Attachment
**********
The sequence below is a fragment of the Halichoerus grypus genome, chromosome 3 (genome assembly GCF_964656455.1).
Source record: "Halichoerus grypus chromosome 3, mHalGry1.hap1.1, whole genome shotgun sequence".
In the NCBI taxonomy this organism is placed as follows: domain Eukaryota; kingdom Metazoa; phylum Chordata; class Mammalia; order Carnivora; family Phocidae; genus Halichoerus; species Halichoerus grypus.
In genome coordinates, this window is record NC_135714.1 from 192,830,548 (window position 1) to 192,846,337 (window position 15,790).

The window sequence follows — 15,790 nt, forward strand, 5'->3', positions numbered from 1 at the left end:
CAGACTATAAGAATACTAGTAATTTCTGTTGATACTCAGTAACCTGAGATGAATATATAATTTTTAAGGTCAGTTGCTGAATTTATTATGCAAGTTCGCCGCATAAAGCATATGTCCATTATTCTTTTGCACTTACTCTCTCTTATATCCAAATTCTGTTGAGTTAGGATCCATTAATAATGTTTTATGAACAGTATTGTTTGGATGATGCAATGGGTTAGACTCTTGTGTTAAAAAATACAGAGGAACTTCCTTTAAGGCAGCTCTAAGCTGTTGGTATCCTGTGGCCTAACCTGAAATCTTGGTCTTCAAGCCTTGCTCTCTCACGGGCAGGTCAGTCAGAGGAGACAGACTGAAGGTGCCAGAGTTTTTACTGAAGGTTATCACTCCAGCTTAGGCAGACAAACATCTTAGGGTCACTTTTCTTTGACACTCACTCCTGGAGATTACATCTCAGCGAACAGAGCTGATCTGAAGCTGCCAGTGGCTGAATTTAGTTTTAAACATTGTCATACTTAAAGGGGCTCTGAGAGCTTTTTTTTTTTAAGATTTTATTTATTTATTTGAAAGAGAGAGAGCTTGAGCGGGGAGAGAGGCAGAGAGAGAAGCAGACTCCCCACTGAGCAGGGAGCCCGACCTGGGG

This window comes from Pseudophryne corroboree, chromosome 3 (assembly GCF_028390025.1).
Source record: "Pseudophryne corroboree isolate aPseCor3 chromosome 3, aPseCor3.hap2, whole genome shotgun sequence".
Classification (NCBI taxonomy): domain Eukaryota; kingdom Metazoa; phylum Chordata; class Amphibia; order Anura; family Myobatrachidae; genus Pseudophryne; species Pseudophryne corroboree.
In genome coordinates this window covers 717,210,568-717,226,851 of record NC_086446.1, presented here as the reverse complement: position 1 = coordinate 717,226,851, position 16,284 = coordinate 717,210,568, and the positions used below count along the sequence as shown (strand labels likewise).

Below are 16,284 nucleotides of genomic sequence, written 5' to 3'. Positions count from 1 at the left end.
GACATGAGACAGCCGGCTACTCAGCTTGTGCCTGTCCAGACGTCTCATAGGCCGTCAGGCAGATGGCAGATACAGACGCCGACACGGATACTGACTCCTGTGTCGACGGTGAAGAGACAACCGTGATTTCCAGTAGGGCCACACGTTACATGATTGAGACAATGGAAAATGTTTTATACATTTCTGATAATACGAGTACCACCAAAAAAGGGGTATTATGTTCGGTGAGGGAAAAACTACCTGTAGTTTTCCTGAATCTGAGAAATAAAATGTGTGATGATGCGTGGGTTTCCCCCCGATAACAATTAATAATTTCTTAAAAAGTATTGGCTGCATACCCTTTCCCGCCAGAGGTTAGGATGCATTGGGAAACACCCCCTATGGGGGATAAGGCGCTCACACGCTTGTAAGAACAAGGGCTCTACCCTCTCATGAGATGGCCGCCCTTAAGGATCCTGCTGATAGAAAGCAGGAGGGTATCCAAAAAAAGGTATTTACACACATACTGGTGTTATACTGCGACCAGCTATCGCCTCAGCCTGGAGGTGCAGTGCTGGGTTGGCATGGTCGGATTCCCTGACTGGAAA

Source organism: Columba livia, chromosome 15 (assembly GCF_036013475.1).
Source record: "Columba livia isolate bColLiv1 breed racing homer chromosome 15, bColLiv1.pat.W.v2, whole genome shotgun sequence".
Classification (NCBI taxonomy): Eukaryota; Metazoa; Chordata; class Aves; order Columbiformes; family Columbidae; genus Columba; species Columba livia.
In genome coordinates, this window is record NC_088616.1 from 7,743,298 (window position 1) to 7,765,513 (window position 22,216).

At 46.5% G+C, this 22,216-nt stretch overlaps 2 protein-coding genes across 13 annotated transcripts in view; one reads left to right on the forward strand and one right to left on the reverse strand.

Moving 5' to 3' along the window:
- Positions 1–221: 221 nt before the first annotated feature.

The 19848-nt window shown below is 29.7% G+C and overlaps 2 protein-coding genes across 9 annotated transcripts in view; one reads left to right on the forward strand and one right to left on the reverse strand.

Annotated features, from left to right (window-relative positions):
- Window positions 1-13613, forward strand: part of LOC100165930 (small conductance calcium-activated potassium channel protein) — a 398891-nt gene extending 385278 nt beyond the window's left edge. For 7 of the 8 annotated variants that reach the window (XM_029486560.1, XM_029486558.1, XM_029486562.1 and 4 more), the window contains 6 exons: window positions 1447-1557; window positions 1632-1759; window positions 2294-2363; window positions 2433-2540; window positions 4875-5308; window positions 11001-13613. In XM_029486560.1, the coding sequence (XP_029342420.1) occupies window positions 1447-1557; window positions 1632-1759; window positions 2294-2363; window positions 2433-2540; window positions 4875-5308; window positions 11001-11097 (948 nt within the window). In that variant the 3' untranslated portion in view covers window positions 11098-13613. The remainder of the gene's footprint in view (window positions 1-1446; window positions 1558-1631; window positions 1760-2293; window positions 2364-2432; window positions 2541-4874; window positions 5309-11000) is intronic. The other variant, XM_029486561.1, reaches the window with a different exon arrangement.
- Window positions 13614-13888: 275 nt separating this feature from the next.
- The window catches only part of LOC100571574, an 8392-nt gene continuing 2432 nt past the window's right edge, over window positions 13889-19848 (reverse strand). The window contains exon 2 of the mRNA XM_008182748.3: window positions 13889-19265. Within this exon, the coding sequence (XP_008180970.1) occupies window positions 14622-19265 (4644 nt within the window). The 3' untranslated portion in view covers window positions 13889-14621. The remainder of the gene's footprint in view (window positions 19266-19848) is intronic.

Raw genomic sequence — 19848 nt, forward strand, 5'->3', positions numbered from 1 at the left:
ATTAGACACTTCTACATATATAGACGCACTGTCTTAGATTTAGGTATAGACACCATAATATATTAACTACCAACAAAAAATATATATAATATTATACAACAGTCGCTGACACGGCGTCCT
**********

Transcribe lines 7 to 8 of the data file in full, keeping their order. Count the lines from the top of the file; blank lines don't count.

This window comes from Pseudophryne corroboree, chromosome 3 (assembly GCF_028390025.1).
Source record: "Pseudophryne corroboree isolate aPseCor3 chromosome 3, aPseCor3.hap2, whole genome shotgun sequence".